Graciela Sanchéz: Our people have limited access. We do now have the internet and other forms of expression and ability to get the word out through video and such, but again it’s limited to those who have financial access. But more importantly the streets are the public space where anyone and everyone can come and meet up with others of like mind. These other forms tend to be very individualistic and the public streets and the marches is the place where all of us come together. It is easy and accessible to make a sign and walk up and down the street also, it costs nothing but all these other new forms of technology cost. And I know for a fact in my neighborhood and families that I know, they don’t have the internet.

So the work we do in the Esperanza, we still do the person to person, the flyering the phone calls, technology that is much more accessible. Again…for us in San Antonio to get 2-3,000 people out in the streets is amazing in 2008. But to see those 2 and 3,000 people in a city again that is so conservative, the leadership that is, but not the hearts and minds of the gente pobre, we need to feel like we’re part of a larger groups. We can’t feel alone and being isolated is so damaging and so this is a way that we come together as a people as a community and continue to strengthen the energy to continue to fight against the injustices of this world.

Hello world!

Consiglio di scaricare questi. Microsoft Power Point è un programma con cui creare presentazioni. Il client ufficiale del protocollo BitTorrent.

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Southern Horrors Lynch Law in All Its Phases

by Ida B. Wells-Barnett

1892, 1893, 1894
[Transcriber’s Note: This pamphlet was first published in 1892 but was subsequently reprinted. It’s not apparent if the curiosities in spelling date back to the original or were introduced later; they have been retained as found, and the reader is left to decide. Please verify with another source before quoting this material.]


Dear Miss Wells:

Let me give you thanks for your faithful paper on the lynch abomination now generally practiced against colored people in the South. There has been no word equal to it in convincing power. I have spoken, but my word is feeble in comparison. You give us what you know and testify from actual knowledge. You have dealt with the facts with cool, painstaking fidelity and left those naked and uncontradicted facts to speak for themselves.

Brave woman! you have done your people and mine a service which can neither be weighed nor measured. If American conscience were only half alive, if the American church and clergy were only half christianized, if American moral sensibility were not hardened by persistent infliction of outrage and crime against colored people, a scream of horror, shame and indignation would rise to Heaven wherever your pamphlet shall be read.

But alas! even crime has power to reproduce itself and create conditions favorable to its own existence. It sometimes seems we are deserted by earth and Heaven yet we must still think, speak and work, and trust in the power of a merciful God for final deliverance.

Very truly and gratefully yours,
Cedar Hill, Anacostia, D.C., Oct. 25, 1892


The greater part of what is contained in these pages was published in the New York Age June 25, 1892, in explanation of the editorial which the Memphis whites considered sufficiently infamous to justify the destruction of my paper, the Free Speech.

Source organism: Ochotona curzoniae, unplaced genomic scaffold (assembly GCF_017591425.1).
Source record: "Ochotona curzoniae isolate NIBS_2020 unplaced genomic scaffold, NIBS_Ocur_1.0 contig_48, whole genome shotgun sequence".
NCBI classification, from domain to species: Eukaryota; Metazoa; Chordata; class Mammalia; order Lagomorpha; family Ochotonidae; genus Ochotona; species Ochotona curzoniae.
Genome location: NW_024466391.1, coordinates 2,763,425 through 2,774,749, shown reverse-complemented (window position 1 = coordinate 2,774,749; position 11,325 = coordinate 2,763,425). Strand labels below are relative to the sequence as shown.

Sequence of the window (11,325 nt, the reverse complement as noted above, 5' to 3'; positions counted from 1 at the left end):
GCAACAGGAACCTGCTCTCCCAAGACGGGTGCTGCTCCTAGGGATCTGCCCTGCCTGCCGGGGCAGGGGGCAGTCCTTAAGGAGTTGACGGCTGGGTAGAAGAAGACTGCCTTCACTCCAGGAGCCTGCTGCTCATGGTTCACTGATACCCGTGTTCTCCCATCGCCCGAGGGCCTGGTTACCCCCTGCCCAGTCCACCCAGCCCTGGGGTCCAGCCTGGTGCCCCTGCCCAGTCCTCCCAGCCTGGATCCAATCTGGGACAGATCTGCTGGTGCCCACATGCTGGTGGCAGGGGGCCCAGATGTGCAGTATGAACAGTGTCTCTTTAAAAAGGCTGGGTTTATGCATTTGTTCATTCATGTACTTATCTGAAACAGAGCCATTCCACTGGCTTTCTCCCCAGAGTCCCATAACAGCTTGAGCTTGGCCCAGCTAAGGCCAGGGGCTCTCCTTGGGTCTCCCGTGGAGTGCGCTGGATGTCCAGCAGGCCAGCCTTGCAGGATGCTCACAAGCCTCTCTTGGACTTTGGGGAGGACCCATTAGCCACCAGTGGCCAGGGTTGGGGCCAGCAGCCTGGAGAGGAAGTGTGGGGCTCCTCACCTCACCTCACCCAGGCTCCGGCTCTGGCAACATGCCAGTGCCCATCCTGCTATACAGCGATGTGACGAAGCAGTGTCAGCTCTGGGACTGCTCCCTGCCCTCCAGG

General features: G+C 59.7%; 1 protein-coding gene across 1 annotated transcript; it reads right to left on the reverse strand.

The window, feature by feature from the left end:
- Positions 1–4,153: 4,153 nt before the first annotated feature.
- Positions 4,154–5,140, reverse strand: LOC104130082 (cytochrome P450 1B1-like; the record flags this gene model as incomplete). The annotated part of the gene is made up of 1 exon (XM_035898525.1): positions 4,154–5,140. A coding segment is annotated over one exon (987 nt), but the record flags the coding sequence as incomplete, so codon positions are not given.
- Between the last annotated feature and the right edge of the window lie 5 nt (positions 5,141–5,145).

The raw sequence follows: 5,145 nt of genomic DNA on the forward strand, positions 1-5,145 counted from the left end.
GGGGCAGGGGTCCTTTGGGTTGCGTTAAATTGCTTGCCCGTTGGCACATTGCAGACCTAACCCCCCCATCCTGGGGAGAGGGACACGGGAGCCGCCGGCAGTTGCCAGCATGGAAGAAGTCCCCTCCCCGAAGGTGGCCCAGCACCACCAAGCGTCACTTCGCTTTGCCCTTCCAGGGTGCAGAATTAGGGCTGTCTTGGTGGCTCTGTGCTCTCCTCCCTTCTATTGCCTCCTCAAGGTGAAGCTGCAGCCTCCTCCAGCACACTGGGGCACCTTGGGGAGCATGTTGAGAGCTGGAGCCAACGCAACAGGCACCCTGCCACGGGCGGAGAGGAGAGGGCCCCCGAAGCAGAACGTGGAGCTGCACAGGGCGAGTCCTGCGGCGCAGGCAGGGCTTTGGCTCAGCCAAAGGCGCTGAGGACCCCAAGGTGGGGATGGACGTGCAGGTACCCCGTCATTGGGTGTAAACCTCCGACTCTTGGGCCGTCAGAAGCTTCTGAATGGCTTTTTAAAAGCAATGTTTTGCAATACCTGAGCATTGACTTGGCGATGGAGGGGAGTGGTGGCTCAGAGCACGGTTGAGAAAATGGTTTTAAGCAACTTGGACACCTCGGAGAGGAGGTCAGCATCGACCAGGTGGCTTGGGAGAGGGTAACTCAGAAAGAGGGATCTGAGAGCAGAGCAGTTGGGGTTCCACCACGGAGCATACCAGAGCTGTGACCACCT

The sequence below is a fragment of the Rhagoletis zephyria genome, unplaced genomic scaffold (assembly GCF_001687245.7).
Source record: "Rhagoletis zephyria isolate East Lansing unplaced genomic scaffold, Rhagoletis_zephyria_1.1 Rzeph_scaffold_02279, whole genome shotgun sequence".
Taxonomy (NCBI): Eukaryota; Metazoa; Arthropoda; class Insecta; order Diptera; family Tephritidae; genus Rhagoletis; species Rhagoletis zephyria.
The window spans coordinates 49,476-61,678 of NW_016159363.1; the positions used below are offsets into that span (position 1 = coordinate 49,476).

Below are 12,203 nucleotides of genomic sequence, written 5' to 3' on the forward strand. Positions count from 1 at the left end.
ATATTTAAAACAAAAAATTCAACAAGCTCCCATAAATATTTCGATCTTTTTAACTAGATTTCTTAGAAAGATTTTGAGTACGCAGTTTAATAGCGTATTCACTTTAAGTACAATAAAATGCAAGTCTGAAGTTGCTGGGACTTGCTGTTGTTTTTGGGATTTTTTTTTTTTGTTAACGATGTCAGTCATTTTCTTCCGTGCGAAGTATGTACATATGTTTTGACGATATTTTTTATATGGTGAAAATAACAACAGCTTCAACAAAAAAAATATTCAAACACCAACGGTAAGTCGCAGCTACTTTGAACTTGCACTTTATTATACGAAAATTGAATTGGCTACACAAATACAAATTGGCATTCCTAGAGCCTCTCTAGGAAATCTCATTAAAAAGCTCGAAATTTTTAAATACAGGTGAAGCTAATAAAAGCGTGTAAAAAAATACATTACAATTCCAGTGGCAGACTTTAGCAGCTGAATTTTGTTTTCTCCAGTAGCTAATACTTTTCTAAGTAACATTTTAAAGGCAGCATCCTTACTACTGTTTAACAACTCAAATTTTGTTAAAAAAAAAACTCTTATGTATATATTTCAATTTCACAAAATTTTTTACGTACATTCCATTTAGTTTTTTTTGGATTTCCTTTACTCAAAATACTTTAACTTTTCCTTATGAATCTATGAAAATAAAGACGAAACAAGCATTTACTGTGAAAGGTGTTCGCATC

Since the appearance of that statement, requests have come from all parts of the country that “Exiled” (the name under which it then appeared) be issued in pamphlet form. Some donations were made, but not enough for that purpose. The noble effort of the ladies of New York and Brooklyn Oct. 5 have enabled me to comply with this request and give the world a true, unvarnished account of the causes of lynch law in the South.

This statement is not a shield for the despoiler of virtue, nor altogether a defense for the poor blind Afro-American Sampsons who suffer themselves
to be betrayed by white Delilahs. It is a contribution to truth, an array of facts, the perusal of which it is hoped will stimulate this great American Republic to demand that justice be done though the heavens fall.

It is with no pleasure I have dipped my hands in the corruption here exposed. Somebody must show that the Afro-American race is more sinned against than sinning, and it seems to have fallen upon me to do so. The awful death-roll that Judge Lynch is calling every week is appalling, not only because of the lives it takes, the rank cruelty and outrage to the victims, but because of the prejudice it fosters and the stain it places against the good name of a weak race.

The Afro-American is not a bestial race. If this work can contribute in any way toward proving this, and at the same time arouse the conscience of the American people to a demand for justice to every citizen, and punishment by law for the lawless, I shall feel I have done my race a service. Other considerations are of minor importance.

New York City, Oct. 26, 1892

To the Afro-American women of New York and Brooklyn, whose race love, earnest zeal and unselfish effort at Lyric Hall, in the City of New York, on the night of October 5, 1892–made possible its publication, this pamphlet is gratefully dedicated by the author.


Wednesday evening May 24, 1892, the city of Memphis was filled with excitement. Editorials in the daily papers of that date caused a meeting to be held in the Cotton Exchange Building; a committee was sent for the editors of the Free Speech an Afro-American journal published in that city, and the only reason the open threats of lynching that were made were not carried out was because they could not be found. The cause of all this commotion was the following editorial published in the Free Speech May 21, 1892, the Saturday previous.